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The Mind Of A Finance Director And The Heart Of A Marketer And Strategist

Are all business coaches the same?


I like to summarise what makes me different my saying that I’ve got the mind of a finance director and the heart of a marketer and strategist.:

  • always thinking about profit and cash flow
  • aiming to improve the value the business creates for its customers and capturing a fair share of it.

Why That Matters To You

Financial skills helps you to:

  • Know what to do in your business to improve sales, profit and cash flow:
    • Whether it’s better to increase your prices or to reduce them.
    • Whether it’s better to have more customers or to be more selective about the customers you work with.
    • Whether it’s better to spend more on a particular type of marketing or whether it should be stopped altogether.
    • Whether your business should invest more in your staff or whether it’s time to reduce the headcount.
    • Plus many more vital questions that rely on understanding how your business model generates sales, costs, profit and cash flow.
  • Know whether you are implementing the plans and whether they are working in the way that you expected.

Marketing and strategy skills helps you to know how to:

  • Select the most appropriate market and target customers
  • Develop the way your business will be different from competitors in ways that matter to customers.
  • Design your offers to potential customers.
  • Select the best marketing media to use.
  • Design your internal processes in ways that deliver your customer promise, exceed customers expectations but also keep costs down.
  • Encourage your customers to buy more and to keep buying.
  • Turn your customers into advocates who recommend your business to more prospective customers.
  • My key ideas on marketing and strategy are covered in my report, the Six Steps Profit Formula which you can download for free.

Can you see how these two sides fit together and work in harmony?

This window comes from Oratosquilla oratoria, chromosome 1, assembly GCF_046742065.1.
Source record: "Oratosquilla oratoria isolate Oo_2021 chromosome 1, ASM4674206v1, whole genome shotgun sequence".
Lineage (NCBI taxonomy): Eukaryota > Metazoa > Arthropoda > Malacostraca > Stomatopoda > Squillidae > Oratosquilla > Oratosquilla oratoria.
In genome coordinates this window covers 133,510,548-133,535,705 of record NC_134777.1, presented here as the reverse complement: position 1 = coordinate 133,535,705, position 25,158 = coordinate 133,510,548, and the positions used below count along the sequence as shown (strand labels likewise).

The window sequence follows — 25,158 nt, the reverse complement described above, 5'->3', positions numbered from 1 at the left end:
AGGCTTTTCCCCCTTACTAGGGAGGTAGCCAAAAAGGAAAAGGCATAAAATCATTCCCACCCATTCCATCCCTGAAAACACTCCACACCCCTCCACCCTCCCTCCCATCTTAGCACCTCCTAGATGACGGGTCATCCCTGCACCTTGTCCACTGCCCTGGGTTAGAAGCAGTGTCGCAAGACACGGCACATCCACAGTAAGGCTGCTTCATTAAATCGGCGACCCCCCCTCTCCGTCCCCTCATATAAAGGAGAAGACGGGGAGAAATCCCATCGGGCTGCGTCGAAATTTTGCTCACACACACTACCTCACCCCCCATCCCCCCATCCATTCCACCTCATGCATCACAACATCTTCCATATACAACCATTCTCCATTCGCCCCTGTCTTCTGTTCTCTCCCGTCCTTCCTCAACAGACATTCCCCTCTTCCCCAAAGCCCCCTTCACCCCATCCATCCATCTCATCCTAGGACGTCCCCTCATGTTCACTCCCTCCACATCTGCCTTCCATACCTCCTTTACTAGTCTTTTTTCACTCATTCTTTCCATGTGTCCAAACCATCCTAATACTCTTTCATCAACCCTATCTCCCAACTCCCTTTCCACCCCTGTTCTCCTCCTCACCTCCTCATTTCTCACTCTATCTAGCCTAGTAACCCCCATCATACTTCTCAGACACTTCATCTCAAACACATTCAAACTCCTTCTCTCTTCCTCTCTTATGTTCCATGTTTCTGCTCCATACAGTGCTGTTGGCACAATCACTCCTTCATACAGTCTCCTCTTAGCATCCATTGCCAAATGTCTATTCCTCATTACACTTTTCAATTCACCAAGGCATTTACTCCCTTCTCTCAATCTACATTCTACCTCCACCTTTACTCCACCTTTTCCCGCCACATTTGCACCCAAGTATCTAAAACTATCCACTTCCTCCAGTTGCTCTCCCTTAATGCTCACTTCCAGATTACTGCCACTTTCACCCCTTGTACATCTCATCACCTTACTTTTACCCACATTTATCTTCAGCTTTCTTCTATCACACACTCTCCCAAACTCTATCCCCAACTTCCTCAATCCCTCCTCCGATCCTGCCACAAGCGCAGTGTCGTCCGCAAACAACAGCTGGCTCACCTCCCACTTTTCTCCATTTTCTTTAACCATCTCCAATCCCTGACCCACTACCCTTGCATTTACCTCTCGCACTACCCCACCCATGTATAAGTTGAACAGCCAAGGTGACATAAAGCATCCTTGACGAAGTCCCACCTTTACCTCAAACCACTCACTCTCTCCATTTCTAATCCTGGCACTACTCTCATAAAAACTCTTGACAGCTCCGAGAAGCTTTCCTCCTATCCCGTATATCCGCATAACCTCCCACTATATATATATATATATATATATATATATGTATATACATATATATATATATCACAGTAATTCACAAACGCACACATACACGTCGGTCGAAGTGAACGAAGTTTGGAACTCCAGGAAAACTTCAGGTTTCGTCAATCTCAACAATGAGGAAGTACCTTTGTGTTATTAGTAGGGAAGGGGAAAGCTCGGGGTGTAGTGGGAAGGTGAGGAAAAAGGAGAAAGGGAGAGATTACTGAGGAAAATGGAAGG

How It Developed

I’m a qualified Chartered Accountant and I worked as a finance director back in the early 1990s. I can’t help but think about the implications of ideas and decisions on margins, costs, profit and cash flow. It’s ingrained deeply in me and I love knowing how the business model intuitively all fits together.

It seems that you can take the man out of finance but you can’t take the finance out of the man.

However marketing and strategy are my passions.

As soon as I qualified as an accountant in the mid 1980s, I knew that I wanted to know more about how to generate sales revenue and margin and how to get and keep more customers. I started study marketing as part of my commitment to my compulsory continuing professional education.

I went on courses and I read marketing books. I watched what my sales and marketing colleagues did for the companies I worked in and made sure that my ideas were heard. I was seen as an unusual accountant because I had such a commercial outlook. In the late 1980s, I remember my managing director at the time telling me that “I think like a general manager”.

Then, around 1990 I became fascinated by strategic planning and management.

Finance emphasises the importance of making a profit for the shareholders and generating enough cash flow to pay everyone. It gives an all-round understanding of how the different levers impact on the sales, profit and cash flow of the business.

Marketing emphasises understanding, creating and delivering value for money to customers so that are interested in the business, eager to become customers and then to stay customers over the long term.

Strategy joins the two together and taught me how the twin demands on any successful business didn’t have to be a trade-off through the prices charged to customers.

As this learning happened at the same time as the early 1990s recession, it also taught me that you have to pay careful attention to the external environment because the situation can change from benign/supportive to very nasty. Worse those changes can happen very quickly when market pressures caused competitors to cut prices sharply in a vain attempt to maintain volumes.

I also kept gaining additional commercial responsibilities in successive management shake-ups because I had a knack for improving the performance of people and processes. This included taking line responsibility for export sales, the UK sales office, purchasing of goods for resale, production planning and stock control for a 200+ employee manufacturing and distribution business.

When I decided to follow a career as a self employed consultant, coach and interim manager in 1995, I knew my skills created a diamond:

  1. Strategy and the importance of pulling everything together in a consistent way
  2. Finance and performance measurement
  3. Marketing
  4. Process improvement

Since then, my work has continued within that diamond, sometimes with more focus on one element than the others.

In summarising what makes me different from other business coaches and advisors, it’s because…

I have the mind of a finance director (always thinking about profit and cash flow) but the heart of a marketer, focused on improving the value the business creates for its customers and capturing a fair share of it.

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